As a community, we need to defy gender norms by teaching children that there are no set ‘roles’ for women or men. The language of ‘that’s for girls’ or ‘only boys can do that’ is dangerous and limiting for our children. This also means teaching our boys not to use their fists and telling them it’s okay to cry. Education goes hand in hand with teaching our children to be forces of justice and future leaders who will collaborate with women to create change and eliminate domestic violence once and for all.

Challenging the dialogue disrupts the cycle. If you hear a relative or friend victim-blaming, take a minute to help change their perspective. All victim-blaming does is help people accept their own well-being, it does nothing for the person experiencing the trauma.

For example:

Friend: She’s stupid for not leaving him.

You: You know, that’s easier said than done. Maybe, she depends on him monetarily, or maybe he is threatening to hurt her if she does. We don’t know her situation and it’s unfair of us to judge her. What can we do to help change her situation?

Our culture cares about “showing face,” but our reputation and social revere more important than our women’s lives?

Faith-based leaders need to be part of the initiative as well. They need to start stepping up and taking responsibility for ending domestic violence since they hold so much power within the Indo-Caribbean community. They can have courageous conversations about parts of their scriptures that perpetuate patriarchy and create a space for conversations among women and men to open up about issues at home.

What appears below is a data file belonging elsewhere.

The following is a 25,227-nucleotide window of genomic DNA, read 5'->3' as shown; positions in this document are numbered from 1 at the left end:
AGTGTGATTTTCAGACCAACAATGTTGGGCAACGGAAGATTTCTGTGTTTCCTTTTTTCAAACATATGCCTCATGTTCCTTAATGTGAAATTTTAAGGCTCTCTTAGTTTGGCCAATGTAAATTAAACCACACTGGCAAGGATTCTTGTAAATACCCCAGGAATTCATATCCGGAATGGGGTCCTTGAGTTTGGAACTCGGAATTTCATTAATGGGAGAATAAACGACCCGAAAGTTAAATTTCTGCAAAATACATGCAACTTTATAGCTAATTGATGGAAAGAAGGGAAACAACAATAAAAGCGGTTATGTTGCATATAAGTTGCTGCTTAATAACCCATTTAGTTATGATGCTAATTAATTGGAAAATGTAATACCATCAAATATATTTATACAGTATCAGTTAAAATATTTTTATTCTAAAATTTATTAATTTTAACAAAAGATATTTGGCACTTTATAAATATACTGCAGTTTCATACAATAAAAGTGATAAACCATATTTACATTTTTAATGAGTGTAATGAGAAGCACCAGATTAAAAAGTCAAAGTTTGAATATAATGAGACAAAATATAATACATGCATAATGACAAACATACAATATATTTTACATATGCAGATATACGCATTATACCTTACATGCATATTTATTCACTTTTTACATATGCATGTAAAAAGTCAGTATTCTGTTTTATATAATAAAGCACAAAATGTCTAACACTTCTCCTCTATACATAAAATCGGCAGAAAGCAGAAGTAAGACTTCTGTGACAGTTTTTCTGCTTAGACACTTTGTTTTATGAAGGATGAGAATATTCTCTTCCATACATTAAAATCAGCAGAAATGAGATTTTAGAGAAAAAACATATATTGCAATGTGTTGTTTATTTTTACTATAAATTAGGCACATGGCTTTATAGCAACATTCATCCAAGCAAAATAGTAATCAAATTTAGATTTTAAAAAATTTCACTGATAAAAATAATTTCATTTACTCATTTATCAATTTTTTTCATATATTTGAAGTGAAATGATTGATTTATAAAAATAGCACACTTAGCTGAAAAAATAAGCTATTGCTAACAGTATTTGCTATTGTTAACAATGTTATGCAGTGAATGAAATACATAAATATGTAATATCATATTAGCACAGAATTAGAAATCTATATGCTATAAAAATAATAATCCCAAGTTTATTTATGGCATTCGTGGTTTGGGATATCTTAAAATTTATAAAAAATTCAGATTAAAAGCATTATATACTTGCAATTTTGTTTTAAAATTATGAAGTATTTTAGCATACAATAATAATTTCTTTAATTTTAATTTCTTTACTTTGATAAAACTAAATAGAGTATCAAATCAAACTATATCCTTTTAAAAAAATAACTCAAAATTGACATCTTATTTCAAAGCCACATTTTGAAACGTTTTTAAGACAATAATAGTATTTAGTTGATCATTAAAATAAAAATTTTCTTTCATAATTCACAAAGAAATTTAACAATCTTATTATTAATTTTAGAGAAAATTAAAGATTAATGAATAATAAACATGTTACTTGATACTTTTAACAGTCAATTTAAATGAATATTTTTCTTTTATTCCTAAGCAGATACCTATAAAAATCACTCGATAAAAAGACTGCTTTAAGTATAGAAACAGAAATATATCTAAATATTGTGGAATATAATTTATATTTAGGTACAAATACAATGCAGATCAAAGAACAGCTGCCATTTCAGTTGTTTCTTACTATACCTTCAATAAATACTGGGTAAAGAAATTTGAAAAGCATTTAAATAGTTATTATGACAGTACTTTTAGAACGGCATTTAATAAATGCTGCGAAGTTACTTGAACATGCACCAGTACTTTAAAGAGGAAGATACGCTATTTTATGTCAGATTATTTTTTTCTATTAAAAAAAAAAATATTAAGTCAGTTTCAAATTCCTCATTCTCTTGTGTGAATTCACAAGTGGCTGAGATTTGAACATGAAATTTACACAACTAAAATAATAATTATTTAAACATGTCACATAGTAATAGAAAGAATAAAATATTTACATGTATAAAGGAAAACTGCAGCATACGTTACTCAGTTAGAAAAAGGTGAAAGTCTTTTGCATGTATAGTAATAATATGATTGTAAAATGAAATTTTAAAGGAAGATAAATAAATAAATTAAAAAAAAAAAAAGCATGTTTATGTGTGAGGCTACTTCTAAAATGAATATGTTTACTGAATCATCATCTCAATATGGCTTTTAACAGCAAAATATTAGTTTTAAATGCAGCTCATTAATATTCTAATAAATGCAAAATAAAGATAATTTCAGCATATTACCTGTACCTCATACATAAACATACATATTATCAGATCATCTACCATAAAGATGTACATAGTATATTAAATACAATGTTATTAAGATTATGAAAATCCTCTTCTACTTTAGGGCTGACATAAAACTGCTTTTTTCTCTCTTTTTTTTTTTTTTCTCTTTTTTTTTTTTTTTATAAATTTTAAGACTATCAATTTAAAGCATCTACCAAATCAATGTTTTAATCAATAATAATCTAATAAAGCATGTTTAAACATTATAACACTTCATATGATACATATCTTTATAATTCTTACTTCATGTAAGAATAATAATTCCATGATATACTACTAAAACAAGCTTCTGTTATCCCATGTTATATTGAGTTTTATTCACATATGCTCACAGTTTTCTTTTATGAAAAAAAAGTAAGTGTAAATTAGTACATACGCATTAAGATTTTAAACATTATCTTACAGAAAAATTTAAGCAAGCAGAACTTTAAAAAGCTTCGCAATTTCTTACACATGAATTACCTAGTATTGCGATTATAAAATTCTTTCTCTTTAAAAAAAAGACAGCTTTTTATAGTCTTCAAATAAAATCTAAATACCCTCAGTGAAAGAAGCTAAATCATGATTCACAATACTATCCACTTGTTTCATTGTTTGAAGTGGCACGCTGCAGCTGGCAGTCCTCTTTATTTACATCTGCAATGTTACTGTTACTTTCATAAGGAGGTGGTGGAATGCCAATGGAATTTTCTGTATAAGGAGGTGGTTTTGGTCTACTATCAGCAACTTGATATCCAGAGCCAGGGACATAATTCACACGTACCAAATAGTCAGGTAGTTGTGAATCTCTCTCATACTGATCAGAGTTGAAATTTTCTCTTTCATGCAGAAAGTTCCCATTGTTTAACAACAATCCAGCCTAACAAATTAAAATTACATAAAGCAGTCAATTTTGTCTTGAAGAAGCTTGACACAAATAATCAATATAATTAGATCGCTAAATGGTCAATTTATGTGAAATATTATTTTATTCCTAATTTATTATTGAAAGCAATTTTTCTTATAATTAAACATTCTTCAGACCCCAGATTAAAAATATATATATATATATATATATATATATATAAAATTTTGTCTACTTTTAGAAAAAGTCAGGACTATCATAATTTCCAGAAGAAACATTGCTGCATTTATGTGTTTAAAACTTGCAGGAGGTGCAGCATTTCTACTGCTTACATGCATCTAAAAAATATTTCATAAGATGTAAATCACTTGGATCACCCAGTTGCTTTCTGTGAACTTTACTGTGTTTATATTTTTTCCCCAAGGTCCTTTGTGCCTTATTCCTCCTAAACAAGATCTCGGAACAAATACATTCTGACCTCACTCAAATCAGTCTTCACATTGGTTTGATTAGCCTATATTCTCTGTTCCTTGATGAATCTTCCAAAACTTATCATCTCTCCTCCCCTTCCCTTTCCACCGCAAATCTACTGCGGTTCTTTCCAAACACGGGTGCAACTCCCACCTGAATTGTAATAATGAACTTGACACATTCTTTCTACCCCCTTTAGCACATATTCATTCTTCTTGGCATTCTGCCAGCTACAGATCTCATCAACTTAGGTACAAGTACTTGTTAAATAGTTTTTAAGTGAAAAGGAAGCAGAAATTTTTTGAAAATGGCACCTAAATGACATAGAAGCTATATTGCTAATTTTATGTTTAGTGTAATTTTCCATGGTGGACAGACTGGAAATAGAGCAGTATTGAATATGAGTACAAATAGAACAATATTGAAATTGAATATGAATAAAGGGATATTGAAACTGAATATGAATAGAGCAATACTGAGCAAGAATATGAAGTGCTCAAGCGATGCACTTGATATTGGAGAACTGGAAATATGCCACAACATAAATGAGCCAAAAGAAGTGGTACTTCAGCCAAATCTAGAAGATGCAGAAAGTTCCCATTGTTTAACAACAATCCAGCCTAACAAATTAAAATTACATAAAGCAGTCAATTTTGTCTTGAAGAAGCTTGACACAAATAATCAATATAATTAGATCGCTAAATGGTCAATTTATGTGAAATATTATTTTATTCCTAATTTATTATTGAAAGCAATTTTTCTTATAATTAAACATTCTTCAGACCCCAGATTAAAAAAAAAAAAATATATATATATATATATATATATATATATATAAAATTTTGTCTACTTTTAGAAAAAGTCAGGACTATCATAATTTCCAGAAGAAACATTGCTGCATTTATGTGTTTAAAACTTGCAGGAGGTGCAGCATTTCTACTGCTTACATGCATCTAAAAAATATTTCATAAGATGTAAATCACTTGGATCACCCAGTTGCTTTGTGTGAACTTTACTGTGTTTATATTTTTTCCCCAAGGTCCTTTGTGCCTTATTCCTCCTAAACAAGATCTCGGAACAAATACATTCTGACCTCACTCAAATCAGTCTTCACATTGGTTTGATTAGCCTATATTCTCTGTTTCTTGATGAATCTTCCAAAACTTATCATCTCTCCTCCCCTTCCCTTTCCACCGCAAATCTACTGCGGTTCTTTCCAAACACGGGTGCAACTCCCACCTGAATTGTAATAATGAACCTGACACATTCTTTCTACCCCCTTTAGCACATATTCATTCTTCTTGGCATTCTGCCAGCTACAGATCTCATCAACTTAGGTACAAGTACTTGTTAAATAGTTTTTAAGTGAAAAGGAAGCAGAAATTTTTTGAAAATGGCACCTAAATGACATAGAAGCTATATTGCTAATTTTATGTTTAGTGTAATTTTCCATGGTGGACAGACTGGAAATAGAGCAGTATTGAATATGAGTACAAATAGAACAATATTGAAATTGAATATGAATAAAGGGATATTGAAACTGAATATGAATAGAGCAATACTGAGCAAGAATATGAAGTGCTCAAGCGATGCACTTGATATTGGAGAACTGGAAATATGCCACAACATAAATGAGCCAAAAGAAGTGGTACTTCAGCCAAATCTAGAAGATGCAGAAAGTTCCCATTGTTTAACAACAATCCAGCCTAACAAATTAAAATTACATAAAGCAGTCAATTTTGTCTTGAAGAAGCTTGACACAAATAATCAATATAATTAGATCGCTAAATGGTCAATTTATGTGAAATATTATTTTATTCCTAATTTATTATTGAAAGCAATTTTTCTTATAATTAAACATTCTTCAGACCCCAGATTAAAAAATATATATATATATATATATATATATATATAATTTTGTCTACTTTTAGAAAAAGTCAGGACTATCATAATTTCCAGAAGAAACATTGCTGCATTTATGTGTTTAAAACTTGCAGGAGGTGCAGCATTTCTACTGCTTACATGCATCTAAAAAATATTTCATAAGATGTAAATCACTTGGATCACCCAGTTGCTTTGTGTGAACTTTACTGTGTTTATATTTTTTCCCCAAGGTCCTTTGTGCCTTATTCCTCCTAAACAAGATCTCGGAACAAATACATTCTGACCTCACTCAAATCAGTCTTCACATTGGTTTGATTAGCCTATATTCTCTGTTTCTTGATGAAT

We couldn’t save Singh, but having courageous conversations to challenge taboos in our culture, hosting inclusive gatherings at faith-based institutions, and sharing a resource with someone who might be abused might help save one more woman.

Domestic violence does not discriminate. It could happen to anyone, anywhere, but why should it happen at all?

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Below is a list of people and organizations who can help those suffering from abuse:

Sanctuary for Families

New York City’s 24-hour Domestic Violence Hotline, or call 1-800-621-4673

NYC Gay and Lesbian Anti-Violence Project: 212-714-1141

Safe Horizon

The Jahajee Sisters

Sadhana: Coalition for Progressive Hindus

Caribbean Equality Project

Sakhi for South Asian Women

Indo-Caribbean Alliance


Felicia SFelicia Singh is a New York City native. She served in the Peace Corps from 2013-2015 in China as a TEFL volunteer. During her service, she created and co-taught her school’s first women’s studies course. She also was the Editor-in-Chief of Peace Corps China’s Gender Equality and Women’s Empowerment Newsletter. She holds an M.A. in Adolescent English Education for grades 7-12 and currently teaches in Brooklyn. Her passions include but are not limited to discussions on race and diversity, gender equality and feminism, and understanding the balance between a healthy mind and body.